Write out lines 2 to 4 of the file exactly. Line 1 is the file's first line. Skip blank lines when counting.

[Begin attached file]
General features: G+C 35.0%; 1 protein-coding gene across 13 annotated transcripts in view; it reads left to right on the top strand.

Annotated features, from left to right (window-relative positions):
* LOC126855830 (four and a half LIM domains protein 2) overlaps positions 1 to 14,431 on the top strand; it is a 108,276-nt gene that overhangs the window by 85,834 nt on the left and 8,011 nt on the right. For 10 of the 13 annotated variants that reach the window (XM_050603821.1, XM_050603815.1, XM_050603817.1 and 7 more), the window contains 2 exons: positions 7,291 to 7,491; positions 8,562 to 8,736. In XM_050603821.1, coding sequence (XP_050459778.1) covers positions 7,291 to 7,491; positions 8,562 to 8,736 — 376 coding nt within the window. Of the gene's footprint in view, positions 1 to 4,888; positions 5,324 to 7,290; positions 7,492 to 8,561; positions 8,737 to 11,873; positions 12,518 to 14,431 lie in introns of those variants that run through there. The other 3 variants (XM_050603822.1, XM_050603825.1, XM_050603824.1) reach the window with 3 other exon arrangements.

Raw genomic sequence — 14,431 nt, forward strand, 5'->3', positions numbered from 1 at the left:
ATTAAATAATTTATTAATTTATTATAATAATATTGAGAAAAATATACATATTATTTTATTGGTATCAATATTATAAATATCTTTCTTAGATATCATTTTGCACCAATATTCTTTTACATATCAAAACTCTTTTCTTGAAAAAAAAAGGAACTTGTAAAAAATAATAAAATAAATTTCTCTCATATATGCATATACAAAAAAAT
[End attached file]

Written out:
Annotated features, from left to right (window-relative positions):
* LOC126855830 (four and a half LIM domains protein 2) overlaps positions 1 to 14,431 on the top strand; it is a 108,276-nt gene that overhangs the window by 85,834 nt on the left and 8,011 nt on the right. For 10 of the 13 annotated variants that reach the window (XM_050603821.1, XM_050603815.1, XM_050603817.1 and 7 more), the window contains 2 exons: positions 7,291 to 7,491; positions 8,562 to 8,736. In XM_050603821.1, coding sequence (XP_050459778.1) covers positions 7,291 to 7,491; positions 8,562 to 8,736 — 376 coding nt within the window. Of the gene's footprint in view, positions 1 to 4,888; positions 5,324 to 7,290; positions 7,492 to 8,561; positions 8,737 to 11,873; positions 12,518 to 14,431 lie in introns of those variants that run through there. The other 3 variants (XM_050603822.1, XM_050603825.1, XM_050603824.1) reach the window with 3 other exon arrangements.

Raw genomic sequence — 14,431 nt, forward strand, 5'->3', positions numbered from 1 at the left: